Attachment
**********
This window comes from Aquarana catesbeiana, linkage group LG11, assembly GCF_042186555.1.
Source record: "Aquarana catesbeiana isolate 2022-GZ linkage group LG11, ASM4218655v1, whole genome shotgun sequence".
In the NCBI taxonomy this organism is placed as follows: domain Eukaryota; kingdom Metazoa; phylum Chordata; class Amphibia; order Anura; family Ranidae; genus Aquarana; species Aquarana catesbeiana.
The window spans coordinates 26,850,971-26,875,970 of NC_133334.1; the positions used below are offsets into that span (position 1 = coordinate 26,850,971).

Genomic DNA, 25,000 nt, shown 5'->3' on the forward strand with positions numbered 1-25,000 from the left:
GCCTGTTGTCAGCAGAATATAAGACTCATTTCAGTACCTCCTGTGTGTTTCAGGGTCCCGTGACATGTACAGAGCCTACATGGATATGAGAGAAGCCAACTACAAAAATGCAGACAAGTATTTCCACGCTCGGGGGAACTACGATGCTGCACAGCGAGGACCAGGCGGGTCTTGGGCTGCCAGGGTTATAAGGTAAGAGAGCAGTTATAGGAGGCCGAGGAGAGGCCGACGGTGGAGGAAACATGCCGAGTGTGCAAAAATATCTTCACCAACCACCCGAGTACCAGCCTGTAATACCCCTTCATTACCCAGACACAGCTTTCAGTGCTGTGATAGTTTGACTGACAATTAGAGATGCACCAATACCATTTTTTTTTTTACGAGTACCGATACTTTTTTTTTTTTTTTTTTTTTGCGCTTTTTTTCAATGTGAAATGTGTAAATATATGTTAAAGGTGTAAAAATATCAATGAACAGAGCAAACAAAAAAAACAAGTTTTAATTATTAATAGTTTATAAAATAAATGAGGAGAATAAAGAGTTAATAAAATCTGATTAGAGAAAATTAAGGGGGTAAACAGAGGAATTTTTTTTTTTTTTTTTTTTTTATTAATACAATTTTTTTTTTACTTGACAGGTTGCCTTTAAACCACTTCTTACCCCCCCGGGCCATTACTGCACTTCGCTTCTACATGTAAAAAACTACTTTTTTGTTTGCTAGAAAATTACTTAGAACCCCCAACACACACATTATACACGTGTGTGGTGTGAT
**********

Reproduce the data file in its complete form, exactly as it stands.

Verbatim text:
This window comes from Aquarana catesbeiana, linkage group LG11, assembly GCF_042186555.1.
Source record: "Aquarana catesbeiana isolate 2022-GZ linkage group LG11, ASM4218655v1, whole genome shotgun sequence".
In the NCBI taxonomy this organism is placed as follows: domain Eukaryota; kingdom Metazoa; phylum Chordata; class Amphibia; order Anura; family Ranidae; genus Aquarana; species Aquarana catesbeiana.
The window spans coordinates 26,850,971-26,875,970 of NC_133334.1; the positions used below are offsets into that span (position 1 = coordinate 26,850,971).

Genomic DNA, 25,000 nt, shown 5'->3' on the forward strand with positions numbered 1-25,000 from the left:
GCCTGTTGTCAGCAGAATATAAGACTCATTTCAGTACCTCCTGTGTGTTTCAGGGTCCCGTGACATGTACAGAGCCTACATGGATATGAGAGAAGCCAACTACAAAAATGCAGACAAGTATTTCCACGCTCGGGGGAACTACGATGCTGCACAGCGAGGACCAGGCGGGTCTTGGGCTGCCAGGGTTATAAGGTAAGAGAGCAGTTATAGGAGGCCGAGGAGAGGCCGACGGTGGAGGAAACATGCCGAGTGTGCAAAAATATCTTCACCAACCACCCGAGTACCAGCCTGTAATACCCCTTCATTACCCAGACACAGCTTTCAGTGCTGTGATAGTTTGACTGACAATTAGAGATGCACCAATACCATTTTTTTTTTTACGAGTACCGATACTTTTTTTTTTTTTTTTTTTTTGCGCTTTTTTTCAATGTGAAATGTGTAAATATATGTTAAAGGTGTAAAAATATCAATGAACAGAGCAAACAAAAAAAACAAGTTTTAATTATTAATAGTTTATAAAATAAATGAGGAGAATAAAGAGTTAATAAAATCTGATTAGAGAAAATTAAGGGGGTAAACAGAGGAATTTTTTTTTTTTTTTTTTTTTTATTAATACAATTTTTTTTTTACTTGACAGGTTGCCTTTAAACCACTTCTTACCCCCCCGGGCCATTACTGCACTTCGCTTCTACATGTAAAAAACTACTTTTTTGTTTGCTAGAAAATTACTTAGAACCCCCAACACACACATTATACACGTGTGTGGTGTGAT